A Few Guidelines for Exercising in the Cold
Is it more difficult for the body to recover in the colder weather? Are exercises and exertions surprisingly more trying even though we are not sweating? For those who would rather wait until cooler temperatures to work on their workout, be aware of some of the issues that may arise even though we may not recognize them as easily as in the hotter months.
Dehydration is Still a Risk!
Taking a run in the brisk morning or even afternoon of winter may seem like a good way to avoid working up too much of a sweat and still feel refreshed after your adventure. Drier air though can cause as much dehydration and loss of bodily fluids as the boiling summer sun. Even if you choose not to wear much more than sweatpants, and a long sleeved shirt to take your run, be sure to drink plenty of liquids. You may not be peeling off soaking sweaty socks after a good hike, but you are still working hard. In the drier air we may not feel the sweat wicking away, and as our bodies work to retain heat we are not sweating to stay cool, but water is being used to be sure. If drinking cool water seems unappetizing after a chilly outing, try keeping water just above room temperature.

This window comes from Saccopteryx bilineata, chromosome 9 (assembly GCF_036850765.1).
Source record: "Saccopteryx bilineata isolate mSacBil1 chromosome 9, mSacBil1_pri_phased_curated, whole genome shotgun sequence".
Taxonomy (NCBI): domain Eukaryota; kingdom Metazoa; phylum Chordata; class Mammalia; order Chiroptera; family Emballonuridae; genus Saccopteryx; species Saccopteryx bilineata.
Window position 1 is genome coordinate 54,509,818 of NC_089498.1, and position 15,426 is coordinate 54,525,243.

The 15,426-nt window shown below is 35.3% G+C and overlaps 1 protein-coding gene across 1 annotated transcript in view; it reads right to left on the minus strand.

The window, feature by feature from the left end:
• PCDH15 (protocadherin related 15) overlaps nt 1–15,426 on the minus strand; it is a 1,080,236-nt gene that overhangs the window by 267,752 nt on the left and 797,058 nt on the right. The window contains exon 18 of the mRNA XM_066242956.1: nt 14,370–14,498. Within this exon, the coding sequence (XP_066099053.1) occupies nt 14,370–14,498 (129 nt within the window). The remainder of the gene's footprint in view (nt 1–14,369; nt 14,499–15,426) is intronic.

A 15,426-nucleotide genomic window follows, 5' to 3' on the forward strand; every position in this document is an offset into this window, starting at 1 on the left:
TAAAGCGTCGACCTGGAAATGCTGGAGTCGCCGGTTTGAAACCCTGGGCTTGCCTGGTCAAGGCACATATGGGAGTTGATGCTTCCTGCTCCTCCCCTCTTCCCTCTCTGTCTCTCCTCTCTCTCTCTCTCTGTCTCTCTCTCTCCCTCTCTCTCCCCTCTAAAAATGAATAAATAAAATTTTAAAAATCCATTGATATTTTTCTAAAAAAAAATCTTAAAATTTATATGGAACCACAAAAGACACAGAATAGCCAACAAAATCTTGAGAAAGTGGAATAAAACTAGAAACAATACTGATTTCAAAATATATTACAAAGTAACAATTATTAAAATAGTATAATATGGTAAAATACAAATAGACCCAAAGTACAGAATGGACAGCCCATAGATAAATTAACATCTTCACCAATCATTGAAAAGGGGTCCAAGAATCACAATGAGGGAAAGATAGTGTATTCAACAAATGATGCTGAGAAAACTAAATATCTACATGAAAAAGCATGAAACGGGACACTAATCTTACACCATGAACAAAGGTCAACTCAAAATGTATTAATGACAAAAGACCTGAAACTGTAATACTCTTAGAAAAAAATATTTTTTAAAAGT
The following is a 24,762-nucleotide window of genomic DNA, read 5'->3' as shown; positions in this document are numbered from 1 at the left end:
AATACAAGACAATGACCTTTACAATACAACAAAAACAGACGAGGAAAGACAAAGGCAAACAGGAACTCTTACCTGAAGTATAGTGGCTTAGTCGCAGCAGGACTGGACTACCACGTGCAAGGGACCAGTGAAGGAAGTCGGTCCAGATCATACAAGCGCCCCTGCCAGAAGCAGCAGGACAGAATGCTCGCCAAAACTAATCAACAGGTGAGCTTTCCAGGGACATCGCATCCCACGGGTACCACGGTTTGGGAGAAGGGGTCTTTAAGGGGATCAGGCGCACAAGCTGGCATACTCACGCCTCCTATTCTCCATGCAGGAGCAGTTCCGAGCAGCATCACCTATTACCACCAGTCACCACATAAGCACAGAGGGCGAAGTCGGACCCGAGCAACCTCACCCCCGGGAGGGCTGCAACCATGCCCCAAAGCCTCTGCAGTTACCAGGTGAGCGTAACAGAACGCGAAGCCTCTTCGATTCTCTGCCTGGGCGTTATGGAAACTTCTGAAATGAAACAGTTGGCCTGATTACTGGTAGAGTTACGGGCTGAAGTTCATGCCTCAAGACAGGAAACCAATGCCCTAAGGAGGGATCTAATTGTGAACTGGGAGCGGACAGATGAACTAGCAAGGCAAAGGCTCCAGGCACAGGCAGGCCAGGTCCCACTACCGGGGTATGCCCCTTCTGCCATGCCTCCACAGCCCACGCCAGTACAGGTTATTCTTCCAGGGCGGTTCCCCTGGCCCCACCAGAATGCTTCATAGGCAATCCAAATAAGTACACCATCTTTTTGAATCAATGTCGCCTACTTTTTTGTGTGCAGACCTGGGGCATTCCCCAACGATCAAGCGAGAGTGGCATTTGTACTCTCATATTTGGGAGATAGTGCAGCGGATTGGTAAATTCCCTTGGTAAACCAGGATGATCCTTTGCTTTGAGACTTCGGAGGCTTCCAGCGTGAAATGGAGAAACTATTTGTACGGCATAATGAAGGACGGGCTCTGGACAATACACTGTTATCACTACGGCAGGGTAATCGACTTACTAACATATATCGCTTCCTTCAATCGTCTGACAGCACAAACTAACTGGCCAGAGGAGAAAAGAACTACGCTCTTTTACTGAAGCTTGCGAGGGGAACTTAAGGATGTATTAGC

When we go out for a run or a brisk hike we may still be thinking of how warm that will cause us to be. But that euphoria of inner warmth can be deceiving. In very cold climates frostbite is a very real concern. While the blood is pumping hard through the body we may fail to realize how numb ears, nose, fingers and toes have become. Layers of gloves and thicker socks will protect fragile digits. A good pair of earmuffs, a snug hat or a thick knit headband can save ears from turning pink and having painful cold damage. Keeping ears and throat covered can also guard against respiratory and sinus issues.
Don’t Over Do It
When we are not sweating up a storm we can feel as though our bodies are not really working. In the cold though, joints can be stiffer than in warmer weather, and the heart and respiratory system can be working twice as hard. Stretching and indoor warm up exercises can be doubly important during cold weather months to prevent sprains, and injuries. Keep in mind that the heart and lungs are under more stress in cold weather and while your muscles and mind may be feeling wide awake without the sluggishness of overheating, cardiac stress is a major issue in winter exertion.
No matter the time or the season, working our bodies is beneficial, but always be aware of the signs your body is giving you and see a doctor if anything seems out of the ordinary.